WASHINGTON: Federal authorities are looking into several incidents in which an unauthorized person or persons interfaced with Emergency Alert System equipment connected to the Internet, knew or figured out default passwords, broke into the devices and inserted a false message that was transmitted by several stations.
A FEMA spokesperson told Radio World that the incidents appeared to be a security breach of a product used by some local broadcasters.
“FEMA’s Integrated Public Alert and Warning System was not breached or compromised, and this had no impact on FEMA’s ability to activate the Emergency Alert System to notify the American public.” FEMA will continue to support the FCC and other federal agencies looking into the matter, according to the spokesperson.
When reached last night, the FCC had no comment on the investigation.
Broadcast engineer and long-time EAS expert Richard Rudman agrees what happened is not an issue with CAP and has nothing to do with IPAWS OPEN, FEMA’s Web interface for alerts.
“It’s because [EAS] boxes are connected to the Internet. Mentioning CAP as part of the problem is inaccurate,” Rudman emphasized, speaking for the Broadcast Warning Working Group. “Anybody that has a Part 11 box that’s compliant is now tied to the Internet.”
If a station’s Internet-connected EAS gear is behind a router with a firewall, and protected with a strong password, that will most likely thwart would-be hackers, he said. “Even a $50 router will have firewall. There’s some evidence this was tried elsewhere, and the EAS gear of stations that had a strong firewall were not hacked,” he said.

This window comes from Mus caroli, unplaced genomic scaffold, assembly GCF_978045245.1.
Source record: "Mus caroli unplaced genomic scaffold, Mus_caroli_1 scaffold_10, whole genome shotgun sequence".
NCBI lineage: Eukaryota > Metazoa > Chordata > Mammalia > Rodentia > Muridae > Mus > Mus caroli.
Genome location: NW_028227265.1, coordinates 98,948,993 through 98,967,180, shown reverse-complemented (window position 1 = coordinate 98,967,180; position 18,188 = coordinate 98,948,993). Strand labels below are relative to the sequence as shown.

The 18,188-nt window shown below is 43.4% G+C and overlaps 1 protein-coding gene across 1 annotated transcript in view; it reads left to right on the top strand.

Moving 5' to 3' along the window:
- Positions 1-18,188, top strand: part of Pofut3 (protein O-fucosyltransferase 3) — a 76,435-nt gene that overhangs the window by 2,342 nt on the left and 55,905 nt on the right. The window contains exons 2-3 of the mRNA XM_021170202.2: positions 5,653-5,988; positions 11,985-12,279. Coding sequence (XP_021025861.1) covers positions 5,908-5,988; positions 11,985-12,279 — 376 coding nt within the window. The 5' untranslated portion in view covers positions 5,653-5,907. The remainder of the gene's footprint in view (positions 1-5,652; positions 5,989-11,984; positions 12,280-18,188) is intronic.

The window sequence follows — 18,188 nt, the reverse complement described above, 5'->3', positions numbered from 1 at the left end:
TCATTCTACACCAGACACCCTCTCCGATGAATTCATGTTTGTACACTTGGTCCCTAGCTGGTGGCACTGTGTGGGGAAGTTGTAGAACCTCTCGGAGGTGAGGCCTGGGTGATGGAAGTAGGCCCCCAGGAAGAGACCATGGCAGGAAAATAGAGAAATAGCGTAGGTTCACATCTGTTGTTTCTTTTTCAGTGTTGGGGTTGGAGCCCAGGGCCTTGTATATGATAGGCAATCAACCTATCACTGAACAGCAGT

While most of the hacking incidents involved television stations, one incident involved a radio group in Utah. Bonneville Director of Engineering John Dehnel was able to head off the fake alert on the main signals for KSL-AM/FM, but the fake alert did get transmitted automatically on the station’s HD2 channels.
The hackers, he said on the SBE EAS list serve, knew what they were doing, stating that the unauthorized person was familiar with how EAS works and even the type of device his stations have. The person “hacked in and programmed a header they would assume would be something that would auto-forward. It takes some training and instruction to do all of that. A casual hacker, even if he got into the box, would not have known how to do it.”
The station has taken its encoder/decoder offline to preserve any data it may contain that would be useful to the investigation.
Rudman agrees it appeared the hacker knew what he was doing. He said that for the affected stations, it looked like an MP3 file was uploaded to the EAS encoder/decoder and activated as a message.
“The box was probably set to send an alert automatically,” he said.
He shared suggestions he also passed along to the California Broadcasters Association, namely that stations verify they have strong passwords for their Internet interfaces and all their EAS gear is connected through a firewalled router.
“One engineer thought changing the front panel password is enough,” said Rudman, who adds that’s not enough and recommends a Gibson Research site for checking password strength. It’s also recommended by Leo LaPorte and other IT experts.
It’s important to change all of the Web interface passwords for every single EAS encoder/decoder, Rudman said. He recommended contacting the vendor for specific product documentation.
“Only then will the new, strong passwords you set have an effect,” he said.
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